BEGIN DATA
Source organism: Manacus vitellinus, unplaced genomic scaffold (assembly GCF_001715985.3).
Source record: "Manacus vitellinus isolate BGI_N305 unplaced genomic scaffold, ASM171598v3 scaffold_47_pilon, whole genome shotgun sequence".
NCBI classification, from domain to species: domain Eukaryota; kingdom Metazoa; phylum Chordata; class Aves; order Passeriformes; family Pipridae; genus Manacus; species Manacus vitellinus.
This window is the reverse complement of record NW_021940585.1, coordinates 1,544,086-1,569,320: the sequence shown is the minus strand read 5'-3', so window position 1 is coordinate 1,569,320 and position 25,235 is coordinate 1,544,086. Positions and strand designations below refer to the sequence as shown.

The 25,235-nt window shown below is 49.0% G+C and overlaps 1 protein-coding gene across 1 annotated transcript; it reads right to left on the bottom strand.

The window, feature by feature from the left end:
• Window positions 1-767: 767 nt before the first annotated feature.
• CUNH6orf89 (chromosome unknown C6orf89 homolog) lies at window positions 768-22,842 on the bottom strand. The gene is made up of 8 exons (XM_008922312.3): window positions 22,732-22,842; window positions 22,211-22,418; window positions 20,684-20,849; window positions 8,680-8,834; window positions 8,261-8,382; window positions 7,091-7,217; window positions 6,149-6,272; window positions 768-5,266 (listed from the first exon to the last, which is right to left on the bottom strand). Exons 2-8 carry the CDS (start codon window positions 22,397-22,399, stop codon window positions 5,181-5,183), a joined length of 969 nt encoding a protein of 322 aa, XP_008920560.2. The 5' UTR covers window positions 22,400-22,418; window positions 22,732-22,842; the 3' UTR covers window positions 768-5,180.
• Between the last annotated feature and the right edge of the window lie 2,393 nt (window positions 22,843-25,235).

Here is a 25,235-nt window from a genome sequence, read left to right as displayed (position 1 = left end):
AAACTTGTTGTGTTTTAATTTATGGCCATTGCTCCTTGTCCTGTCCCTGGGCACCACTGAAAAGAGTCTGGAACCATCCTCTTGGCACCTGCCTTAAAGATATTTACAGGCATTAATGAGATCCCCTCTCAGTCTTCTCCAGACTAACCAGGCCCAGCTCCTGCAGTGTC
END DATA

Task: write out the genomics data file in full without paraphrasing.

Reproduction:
Source organism: Manacus vitellinus, unplaced genomic scaffold (assembly GCF_001715985.3).
Source record: "Manacus vitellinus isolate BGI_N305 unplaced genomic scaffold, ASM171598v3 scaffold_47_pilon, whole genome shotgun sequence".
NCBI classification, from domain to species: domain Eukaryota; kingdom Metazoa; phylum Chordata; class Aves; order Passeriformes; family Pipridae; genus Manacus; species Manacus vitellinus.
This window is the reverse complement of record NW_021940585.1, coordinates 1,544,086-1,569,320: the sequence shown is the minus strand read 5'-3', so window position 1 is coordinate 1,569,320 and position 25,235 is coordinate 1,544,086. Positions and strand designations below refer to the sequence as shown.

The 25,235-nt window shown below is 49.0% G+C and overlaps 1 protein-coding gene across 1 annotated transcript; it reads right to left on the bottom strand.

The window, feature by feature from the left end:
• Window positions 1-767: 767 nt before the first annotated feature.
• CUNH6orf89 (chromosome unknown C6orf89 homolog) lies at window positions 768-22,842 on the bottom strand. The gene is made up of 8 exons (XM_008922312.3): window positions 22,732-22,842; window positions 22,211-22,418; window positions 20,684-20,849; window positions 8,680-8,834; window positions 8,261-8,382; window positions 7,091-7,217; window positions 6,149-6,272; window positions 768-5,266 (listed from the first exon to the last, which is right to left on the bottom strand). Exons 2-8 carry the CDS (start codon window positions 22,397-22,399, stop codon window positions 5,181-5,183), a joined length of 969 nt encoding a protein of 322 aa, XP_008920560.2. The 5' UTR covers window positions 22,400-22,418; window positions 22,732-22,842; the 3' UTR covers window positions 768-5,180.
• Between the last annotated feature and the right edge of the window lie 2,393 nt (window positions 22,843-25,235).

Here is a 25,235-nt window from a genome sequence, read left to right as displayed (position 1 = left end):
AAACTTGTTGTGTTTTAATTTATGGCCATTGCTCCTTGTCCTGTCCCTGGGCACCACTGAAAAGAGTCTGGAACCATCCTCTTGGCACCTGCCTTAAAGATATTTACAGGCATTAATGAGATCCCCTCTCAGTCTTCTCCAGACTAACCAGGCCCAGCTCCTGCAGTGTC